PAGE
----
Here we are using the jdbcTemplate.batchUpdate( ) function to insert a batch of data at a time to the database. Sending a batch of updates to the database is efficient than sending them one by one in a loop, waiting for each one to finish. There is lesser network overhead involved while sending the data batch-wise.

BatchPreparedStatementSetter( ) interface sets values on a PreparedStatement provided by the JdbcTemplate class, for each of a number of updates in a batch using the same SQL. This interface takes two parameters methods mentioned below. And as BatchPreparedStatementSetter( ) is an interface, it will be mandatory to define both the methods.

(i) setValues( ) : It takes in two parameters the PreparedStatement to invoke setter methods on, and int i to index the prepared statements in the batch that needs to be appended.

ps.setString( ) sets the designated parameter to the given Java String value. The driver converts this to an SQL VARCHAR value when it sends it to the database.

(ii)getBatchSize( ) : There may come a time when data in the size of thousands is to be appended in the database. So it will be wise to send the data in batches. So this function needs returns that batchSize. But here, I have kept it equal to the size of the entered list of data, which means all data will be pushed in one go.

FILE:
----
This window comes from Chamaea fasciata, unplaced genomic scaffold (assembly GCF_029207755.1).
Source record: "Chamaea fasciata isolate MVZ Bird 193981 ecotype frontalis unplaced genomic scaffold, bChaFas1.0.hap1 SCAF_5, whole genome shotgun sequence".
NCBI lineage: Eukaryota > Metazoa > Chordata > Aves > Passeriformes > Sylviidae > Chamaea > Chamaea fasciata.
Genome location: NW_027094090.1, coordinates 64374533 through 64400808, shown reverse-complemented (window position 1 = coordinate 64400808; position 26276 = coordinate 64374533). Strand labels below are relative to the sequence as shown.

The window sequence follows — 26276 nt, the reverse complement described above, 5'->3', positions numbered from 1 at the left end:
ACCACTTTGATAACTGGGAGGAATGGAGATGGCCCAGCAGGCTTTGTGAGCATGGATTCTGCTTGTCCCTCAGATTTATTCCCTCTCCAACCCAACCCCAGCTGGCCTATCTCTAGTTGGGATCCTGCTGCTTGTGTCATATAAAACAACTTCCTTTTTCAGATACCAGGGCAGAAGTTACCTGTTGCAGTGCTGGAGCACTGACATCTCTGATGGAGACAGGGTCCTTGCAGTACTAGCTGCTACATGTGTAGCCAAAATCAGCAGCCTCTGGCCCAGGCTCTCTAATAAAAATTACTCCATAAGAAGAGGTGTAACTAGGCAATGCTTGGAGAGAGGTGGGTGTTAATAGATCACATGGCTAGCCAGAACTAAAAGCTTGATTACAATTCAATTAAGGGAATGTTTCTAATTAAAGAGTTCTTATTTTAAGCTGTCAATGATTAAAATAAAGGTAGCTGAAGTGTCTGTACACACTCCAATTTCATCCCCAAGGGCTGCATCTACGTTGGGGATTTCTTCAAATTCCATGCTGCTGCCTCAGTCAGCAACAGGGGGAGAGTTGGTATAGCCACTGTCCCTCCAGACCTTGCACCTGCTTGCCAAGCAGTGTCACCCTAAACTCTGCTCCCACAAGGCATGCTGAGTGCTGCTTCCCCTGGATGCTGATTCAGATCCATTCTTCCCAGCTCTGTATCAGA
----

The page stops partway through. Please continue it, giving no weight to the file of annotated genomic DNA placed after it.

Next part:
• getList( ) Method :

jdbcTemplate.query( ) executes a given static SQL query, mapping each row to a result object via a RowMapper. An example mapper is shown below:

The ResultSet interface provides getter methods for retrieving column values from the current row. Values can be retrieved using either the index number of the column or the name of the column.

For the getter methods, a JDBC driver attempts to convert the underlying data to the Java type specified in the getter method and returns a suitable Java value.

Now It’s time to make a controller class that would help us to use the SongRepository as per the need.

Three different APIs for different operations are as follows:

  1. GET Method for getting the list of songs from the database.(path = “/song”)
  2. POST Method to append-only one object of the class Song to the database. (path = “/song”)
  3. POST Method to append an entire list of songs to the database. (path =“/songs”)

Run the program.

Once the server starts running, we can send the requests through the browser or Postman.

Firstly, let us check if the code is working correctly or not.

Pass the GET request and set the path as http://localhost:8080/song/, and Send!

We got an empty list, as we have not entered any data in the database. So, let us start appending data.

For entering only one Song object: Select POST Method-> set the path as http://localhost:8080/song/,-> go to Body-> raw; and enter the required data and Send!

Let us try appending a whole list of Song objects. For that:

Set the path to http://localhost:8080/songs/, set the specifications for passing POST request (as mentioned above), and Send.

Now, when you are satisfied with adding enough data, let us go and check the database table.

In IntelliJ go to console and write the query:

select * from songs;

Success! All the data that was entered by the user is appended in the database correctly!

Hope you understood the article! :)

References: